If short, when one considers some of these technical problems, optimism that this research path will produce significant power on the grid in 2070 seems to me to be unjustified.

But what about this new ‘breakthrough’?

The breakthrough was not a breakthrough. It was undertaken because the walls of the previous reactor were found to absorb some of the fuel! So this ‘breakthrough’ represented a repeat of a previous experiment, but with new materials in place.

You can relive the press conference here.

Starting with a much larger amount of energy, they managed to produce 59 megajoules (MJ) of energy from fusion in about 8 seconds.

59 MJ is about 16.4 kWh of energy, which is sufficient to heat water for around 500 cups of tea, more than a cup of tea each for all the scientists and engineers working on the project.

For comparison, the 12 solar panels on my house will produce this easily in a day during the summer. To generate the energy in 5 seconds rather than 12 hours would require more panels: a field of panels roughly 200 m x 250 m, which would cost a little under 1 million pounds.

So the breakthrough is modest in absolute terms. But as I mentioned above, after billions more in funding, and another 20 years of research, the scientists expect to extend this generating ‘burn’ from 5 seconds to 400 seconds at a much higher power level.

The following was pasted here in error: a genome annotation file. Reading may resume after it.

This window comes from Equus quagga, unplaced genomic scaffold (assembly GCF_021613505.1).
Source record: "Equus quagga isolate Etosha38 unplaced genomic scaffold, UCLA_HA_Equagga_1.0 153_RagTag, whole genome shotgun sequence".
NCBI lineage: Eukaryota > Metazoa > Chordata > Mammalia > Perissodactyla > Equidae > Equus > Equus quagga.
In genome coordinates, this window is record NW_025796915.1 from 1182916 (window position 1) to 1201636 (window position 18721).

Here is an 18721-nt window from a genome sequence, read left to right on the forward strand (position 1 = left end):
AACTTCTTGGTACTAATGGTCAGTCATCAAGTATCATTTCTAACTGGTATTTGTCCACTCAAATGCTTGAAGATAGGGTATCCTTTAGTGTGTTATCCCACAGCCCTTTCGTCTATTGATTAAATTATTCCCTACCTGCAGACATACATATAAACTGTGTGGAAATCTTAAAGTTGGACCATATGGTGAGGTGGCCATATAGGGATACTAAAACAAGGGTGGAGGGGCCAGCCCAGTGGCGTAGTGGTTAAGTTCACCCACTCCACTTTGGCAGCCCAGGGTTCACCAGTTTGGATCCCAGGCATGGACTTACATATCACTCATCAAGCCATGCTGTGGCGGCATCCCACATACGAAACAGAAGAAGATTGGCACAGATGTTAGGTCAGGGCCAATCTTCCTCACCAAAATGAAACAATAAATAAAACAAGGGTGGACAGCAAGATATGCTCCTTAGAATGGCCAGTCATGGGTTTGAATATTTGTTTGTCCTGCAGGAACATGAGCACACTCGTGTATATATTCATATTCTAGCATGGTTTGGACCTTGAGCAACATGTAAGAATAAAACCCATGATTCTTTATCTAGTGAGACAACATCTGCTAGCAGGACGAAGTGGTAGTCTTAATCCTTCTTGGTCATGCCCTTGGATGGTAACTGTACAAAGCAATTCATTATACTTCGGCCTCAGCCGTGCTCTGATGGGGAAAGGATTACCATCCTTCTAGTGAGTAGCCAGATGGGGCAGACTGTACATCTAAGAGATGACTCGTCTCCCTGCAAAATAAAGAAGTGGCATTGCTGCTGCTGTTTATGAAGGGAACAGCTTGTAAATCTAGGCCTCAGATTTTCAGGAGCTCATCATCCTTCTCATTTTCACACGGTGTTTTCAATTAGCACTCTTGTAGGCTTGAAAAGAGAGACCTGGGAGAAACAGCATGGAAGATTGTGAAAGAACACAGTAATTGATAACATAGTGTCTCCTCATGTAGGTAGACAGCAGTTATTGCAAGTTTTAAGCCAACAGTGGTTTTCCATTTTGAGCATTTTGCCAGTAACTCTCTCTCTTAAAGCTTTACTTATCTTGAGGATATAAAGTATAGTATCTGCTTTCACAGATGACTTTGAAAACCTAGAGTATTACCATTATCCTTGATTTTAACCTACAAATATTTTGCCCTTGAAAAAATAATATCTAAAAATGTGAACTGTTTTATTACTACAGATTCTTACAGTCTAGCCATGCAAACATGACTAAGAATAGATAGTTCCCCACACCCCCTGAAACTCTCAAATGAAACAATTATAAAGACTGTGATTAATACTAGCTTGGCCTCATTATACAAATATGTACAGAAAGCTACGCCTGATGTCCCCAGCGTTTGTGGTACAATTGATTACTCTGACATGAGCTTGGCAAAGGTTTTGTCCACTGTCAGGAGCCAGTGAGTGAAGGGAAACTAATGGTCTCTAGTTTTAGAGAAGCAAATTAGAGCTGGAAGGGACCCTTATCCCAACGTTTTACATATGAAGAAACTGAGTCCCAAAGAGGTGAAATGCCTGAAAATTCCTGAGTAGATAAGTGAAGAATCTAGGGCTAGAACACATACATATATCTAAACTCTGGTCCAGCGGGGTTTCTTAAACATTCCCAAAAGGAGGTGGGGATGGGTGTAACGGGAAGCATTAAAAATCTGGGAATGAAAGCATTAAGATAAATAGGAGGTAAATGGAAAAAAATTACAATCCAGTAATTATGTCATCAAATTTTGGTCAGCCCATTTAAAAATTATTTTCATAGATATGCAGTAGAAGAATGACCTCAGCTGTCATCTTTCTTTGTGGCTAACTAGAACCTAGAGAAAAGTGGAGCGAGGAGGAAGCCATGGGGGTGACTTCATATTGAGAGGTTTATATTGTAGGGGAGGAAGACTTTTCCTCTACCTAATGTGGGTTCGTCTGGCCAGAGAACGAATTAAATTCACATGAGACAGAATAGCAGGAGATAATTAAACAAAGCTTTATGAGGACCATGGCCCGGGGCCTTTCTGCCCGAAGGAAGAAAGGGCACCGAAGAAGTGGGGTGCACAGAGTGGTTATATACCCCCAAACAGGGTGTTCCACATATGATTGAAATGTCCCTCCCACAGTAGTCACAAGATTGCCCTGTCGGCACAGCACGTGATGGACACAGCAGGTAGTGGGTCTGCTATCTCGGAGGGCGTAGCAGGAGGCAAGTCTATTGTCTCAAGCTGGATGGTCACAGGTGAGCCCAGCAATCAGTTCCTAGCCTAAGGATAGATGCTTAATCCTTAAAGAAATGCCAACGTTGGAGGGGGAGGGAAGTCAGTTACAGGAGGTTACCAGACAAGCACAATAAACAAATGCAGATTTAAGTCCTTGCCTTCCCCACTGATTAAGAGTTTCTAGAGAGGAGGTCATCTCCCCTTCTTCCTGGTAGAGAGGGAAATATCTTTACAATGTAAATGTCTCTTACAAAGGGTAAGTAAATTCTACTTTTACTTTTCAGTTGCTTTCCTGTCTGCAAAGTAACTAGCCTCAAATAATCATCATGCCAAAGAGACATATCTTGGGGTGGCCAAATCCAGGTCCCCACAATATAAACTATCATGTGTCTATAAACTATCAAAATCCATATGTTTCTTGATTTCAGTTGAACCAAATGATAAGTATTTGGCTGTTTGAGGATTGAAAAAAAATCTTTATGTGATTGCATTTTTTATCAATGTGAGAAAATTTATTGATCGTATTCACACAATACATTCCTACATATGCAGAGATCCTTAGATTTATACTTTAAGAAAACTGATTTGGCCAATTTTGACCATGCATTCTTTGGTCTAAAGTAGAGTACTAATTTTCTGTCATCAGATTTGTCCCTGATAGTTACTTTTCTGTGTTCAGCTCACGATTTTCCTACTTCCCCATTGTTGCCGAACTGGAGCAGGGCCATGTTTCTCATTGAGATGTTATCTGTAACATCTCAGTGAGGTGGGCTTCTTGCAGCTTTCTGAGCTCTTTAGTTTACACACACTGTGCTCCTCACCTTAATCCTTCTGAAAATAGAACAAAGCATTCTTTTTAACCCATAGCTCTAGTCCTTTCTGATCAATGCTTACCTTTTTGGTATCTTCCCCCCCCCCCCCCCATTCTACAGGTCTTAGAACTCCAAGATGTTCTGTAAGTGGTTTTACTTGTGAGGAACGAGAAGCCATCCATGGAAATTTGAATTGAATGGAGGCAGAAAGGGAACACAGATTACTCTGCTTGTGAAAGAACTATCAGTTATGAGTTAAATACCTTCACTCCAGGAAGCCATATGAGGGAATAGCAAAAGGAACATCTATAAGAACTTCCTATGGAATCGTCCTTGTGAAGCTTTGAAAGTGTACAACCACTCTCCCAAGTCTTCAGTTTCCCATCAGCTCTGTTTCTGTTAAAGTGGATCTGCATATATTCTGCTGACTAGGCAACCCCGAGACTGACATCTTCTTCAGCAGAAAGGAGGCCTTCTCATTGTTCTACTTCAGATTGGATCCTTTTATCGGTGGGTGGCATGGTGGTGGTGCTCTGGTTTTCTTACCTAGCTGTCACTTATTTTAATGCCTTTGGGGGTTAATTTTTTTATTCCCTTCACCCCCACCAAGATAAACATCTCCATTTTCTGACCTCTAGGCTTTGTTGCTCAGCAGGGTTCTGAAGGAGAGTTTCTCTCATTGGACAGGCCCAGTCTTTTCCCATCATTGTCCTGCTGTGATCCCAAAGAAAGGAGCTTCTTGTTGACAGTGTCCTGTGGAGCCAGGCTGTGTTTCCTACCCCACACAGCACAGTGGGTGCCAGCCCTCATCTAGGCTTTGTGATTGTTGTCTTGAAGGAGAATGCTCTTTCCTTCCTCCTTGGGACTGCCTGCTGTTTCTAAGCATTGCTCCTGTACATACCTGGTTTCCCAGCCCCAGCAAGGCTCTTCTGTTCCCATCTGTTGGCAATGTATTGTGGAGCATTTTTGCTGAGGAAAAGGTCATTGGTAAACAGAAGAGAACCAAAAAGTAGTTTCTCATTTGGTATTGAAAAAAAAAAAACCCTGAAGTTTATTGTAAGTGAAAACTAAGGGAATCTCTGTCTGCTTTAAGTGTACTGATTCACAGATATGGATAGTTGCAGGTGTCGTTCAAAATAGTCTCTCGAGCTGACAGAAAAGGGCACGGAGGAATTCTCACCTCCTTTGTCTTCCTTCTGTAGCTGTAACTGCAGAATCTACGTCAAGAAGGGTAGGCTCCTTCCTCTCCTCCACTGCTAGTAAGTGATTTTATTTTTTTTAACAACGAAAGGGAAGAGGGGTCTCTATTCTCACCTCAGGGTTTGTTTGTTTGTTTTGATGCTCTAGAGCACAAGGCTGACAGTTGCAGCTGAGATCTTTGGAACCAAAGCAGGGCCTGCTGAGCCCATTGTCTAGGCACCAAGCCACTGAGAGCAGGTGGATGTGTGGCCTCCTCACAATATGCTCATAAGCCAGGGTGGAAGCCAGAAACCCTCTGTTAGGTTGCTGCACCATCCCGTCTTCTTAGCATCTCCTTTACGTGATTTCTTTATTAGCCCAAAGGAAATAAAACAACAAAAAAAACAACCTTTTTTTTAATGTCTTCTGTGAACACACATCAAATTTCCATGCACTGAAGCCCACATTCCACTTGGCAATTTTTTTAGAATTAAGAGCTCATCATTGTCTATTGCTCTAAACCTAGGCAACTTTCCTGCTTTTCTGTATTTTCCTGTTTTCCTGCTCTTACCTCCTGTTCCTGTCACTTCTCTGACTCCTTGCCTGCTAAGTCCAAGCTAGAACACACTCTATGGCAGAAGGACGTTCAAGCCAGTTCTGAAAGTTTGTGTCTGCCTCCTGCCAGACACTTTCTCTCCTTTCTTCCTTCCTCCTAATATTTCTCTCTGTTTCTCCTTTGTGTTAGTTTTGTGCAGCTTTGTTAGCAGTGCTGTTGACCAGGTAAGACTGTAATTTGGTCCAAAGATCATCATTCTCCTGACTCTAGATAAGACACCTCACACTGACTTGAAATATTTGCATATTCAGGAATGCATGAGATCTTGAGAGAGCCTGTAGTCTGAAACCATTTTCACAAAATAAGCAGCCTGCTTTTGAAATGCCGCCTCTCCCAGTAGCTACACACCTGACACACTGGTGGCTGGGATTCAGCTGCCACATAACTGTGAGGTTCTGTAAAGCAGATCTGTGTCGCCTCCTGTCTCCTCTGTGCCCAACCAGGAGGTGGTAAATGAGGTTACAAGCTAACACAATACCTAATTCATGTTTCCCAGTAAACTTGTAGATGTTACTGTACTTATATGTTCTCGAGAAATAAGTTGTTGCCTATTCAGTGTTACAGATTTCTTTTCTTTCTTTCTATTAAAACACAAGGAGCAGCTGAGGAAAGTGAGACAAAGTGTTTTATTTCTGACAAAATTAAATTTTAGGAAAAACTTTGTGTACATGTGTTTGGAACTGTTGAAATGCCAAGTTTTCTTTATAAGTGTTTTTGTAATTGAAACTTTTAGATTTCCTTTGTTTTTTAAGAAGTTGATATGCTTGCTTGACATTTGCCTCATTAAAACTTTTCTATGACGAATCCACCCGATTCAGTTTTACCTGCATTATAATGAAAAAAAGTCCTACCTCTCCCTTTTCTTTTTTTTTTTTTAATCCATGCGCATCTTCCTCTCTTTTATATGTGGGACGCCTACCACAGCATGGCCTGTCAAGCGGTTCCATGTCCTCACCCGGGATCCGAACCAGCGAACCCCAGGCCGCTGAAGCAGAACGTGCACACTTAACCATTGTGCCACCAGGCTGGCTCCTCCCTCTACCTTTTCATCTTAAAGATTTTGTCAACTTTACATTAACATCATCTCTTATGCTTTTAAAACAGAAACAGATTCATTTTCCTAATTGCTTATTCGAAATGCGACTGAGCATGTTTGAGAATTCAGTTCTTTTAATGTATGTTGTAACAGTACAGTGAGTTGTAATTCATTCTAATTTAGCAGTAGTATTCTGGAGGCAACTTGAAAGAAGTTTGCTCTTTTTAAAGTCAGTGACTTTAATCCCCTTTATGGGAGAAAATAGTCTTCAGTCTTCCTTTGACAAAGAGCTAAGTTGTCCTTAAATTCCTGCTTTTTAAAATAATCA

In my opinion, JET and ITER are a complete waste of money and should be shut down immediately. The resources should be transferred to building out solar and wind energy projects alongside battery storage.

The state of fusion research: #2 privately-backed projects

The ‘new’ strand of fusion research consists of activities carried out primarily by privately-funded companies.

What? If the massive resources of governments can only promise fusion by 2070, how can private companies hope to make progress?

The answer is that JET and ITER were planned before a technical key advance was made, and they are committed to proceeding without incorporating that advance! Its a multi-billion pound version of “I’ve started so I’ll finish“. It is utter madness, and doubly guarantees the irrelevance of ITER.

The technical advance is the achievement of superconducting wire which can create magnetic fields twice as large as was previously possible. It turns out that the volume of plasma required to achieve fusion scales like the fourth power of the magnetic field. So doubling the magnetic field makes the final reactor potentially 16 times smaller!